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Review: The Guilty

September 24, 2021

By John Corrado

★★★ (out of 4)

Twenty years after the release of his breakout film Training Day, director Antoine Fuqua has crafted a different type of cop thriller in The Guilty, a Netflix film that is being given a short theatrical run before its streaming release.

The film is actually a remake of director Gustav Möller’s 2018 Danish thriller of the same name, which has been Americanized by screenwriter Nic Pizzolatto, who sets this version amidst the blazing forest fires in California (which are shown in an opening helicopter shot). But the basic plot remains the same.

Joe Baylor (Jake Gyllenhaal) is a short-tempered police officer who has been put on desk duty, and is working the night shift answering calls in a 911 dispatch centre. When we first see him in the film, he is coughing over the sink having an asthma attack, fumbling to take a puff of his ventolin inhaler, which he clutches in his hand throughout the film like a stress ball. The stress of the job is getting to him, but there is also something else going on in his life that will be revealed as the story goes on.

The night takes a turn for the worse when he answers a call from a frantic woman (Riley Keough), who has been abducted and is trapped a van travelling down the highway. She acts as if she is speaking to her young daughter, as a man’s voice in the background tells her to hang up, and Joe tries to keep her on the line long enough to get information. Joe starts playing detective over the phone to piece together what is going on, putting in calls to hurried highway patrol officers who are busy dealing with the wildfires, and calling in favours from other officers.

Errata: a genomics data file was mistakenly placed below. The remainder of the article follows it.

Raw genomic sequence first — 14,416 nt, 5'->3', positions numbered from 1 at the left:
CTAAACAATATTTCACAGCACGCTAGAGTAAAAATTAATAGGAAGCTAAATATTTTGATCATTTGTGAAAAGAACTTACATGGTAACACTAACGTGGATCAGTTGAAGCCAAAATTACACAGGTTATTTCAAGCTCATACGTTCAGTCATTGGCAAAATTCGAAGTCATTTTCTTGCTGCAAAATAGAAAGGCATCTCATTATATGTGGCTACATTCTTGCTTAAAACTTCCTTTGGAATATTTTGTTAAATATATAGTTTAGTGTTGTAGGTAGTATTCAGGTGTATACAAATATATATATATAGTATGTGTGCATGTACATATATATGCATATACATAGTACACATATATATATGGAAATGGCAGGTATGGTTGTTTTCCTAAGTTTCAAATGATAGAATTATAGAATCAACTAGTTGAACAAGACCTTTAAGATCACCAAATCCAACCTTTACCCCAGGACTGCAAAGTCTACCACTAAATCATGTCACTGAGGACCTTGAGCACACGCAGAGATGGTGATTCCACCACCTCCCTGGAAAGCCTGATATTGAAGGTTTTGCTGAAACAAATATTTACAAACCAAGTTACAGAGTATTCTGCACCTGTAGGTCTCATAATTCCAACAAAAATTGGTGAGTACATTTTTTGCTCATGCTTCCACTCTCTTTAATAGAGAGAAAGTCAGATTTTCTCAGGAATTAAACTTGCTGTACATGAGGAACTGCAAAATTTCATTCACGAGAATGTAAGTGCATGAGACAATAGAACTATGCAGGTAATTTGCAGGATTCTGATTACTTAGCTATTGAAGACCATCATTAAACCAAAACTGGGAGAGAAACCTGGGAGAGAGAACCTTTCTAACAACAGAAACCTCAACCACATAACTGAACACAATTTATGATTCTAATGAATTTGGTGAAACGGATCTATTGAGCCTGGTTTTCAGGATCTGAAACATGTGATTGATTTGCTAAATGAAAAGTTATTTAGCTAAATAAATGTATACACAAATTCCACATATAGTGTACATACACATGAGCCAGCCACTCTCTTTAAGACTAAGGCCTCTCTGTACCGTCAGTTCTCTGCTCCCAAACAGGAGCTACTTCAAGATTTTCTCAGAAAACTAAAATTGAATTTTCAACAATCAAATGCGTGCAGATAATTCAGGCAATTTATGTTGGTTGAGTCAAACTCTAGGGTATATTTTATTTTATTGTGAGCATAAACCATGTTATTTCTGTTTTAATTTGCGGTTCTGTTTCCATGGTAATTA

Gyllenhaal is the only person we see onscreen for much of the film’s running time, and it’s a pretty raw performance. The camera often lingers in closeups on his face, as he mainly acts off of voices on the phone, with his character spending most of the film sitting at a desk in front of computer screens. It’s an interesting acting exercise for Gyllenhaal, who is instantly compelling as a bleary-eyed 911 dispatcher working the night shift, while also portraying the character arc of an officer coming to terms with his own moral failings and desperately trying to rectify them.

Like in the original, Fuqua keeps the story mostly contained to a single location and, more specifically, locked in on Joe’s perspective, allowing us to experience every emotion and twist in the story alongside him. When new details emerge, we are learning them with him over the phone. It’s an interesting sort of theatre of the mind effect, with the film relying mainly on audio and our perceptions of the situation with the limited information we are given to keep us engaged. The one downside of this approach is obviously that there is only so much visual interest they can bring to the material.

But cinematographer Maz Makhani shoots the film with a sort of glossy coldness that is appropriate, offering many insert shots of Joe’s earpiece, the light above the desk signifying when a caller has hung up, and some closeups on the computer screen for editor Jason Ballantine to quickly cut between. The confined setting also makes it an ideal film for Netflix, as well as an ideal project to have been shot during the pandemic, with Gyllenhaal mostly acting alone on set to voices being recorded in other locations, and Fuqua able to direct him remotely from a van following a COVID scare.

While The Guilty lacks the big action of Fuqua’s other films, it’s an engaging, stripped down thriller that does a fine job putting us in the headspace of its main character. At the centre of it all is Gyllenhaal, who serves as a powerful conduit for the audience, the camera allowing us to intimately see every flash of anger, panic, relief and resignation that flashes across his face over the course of the film.

The Guilty is being released in select theatres across Canada this, and will be available to stream on Netflix as of October 1st.

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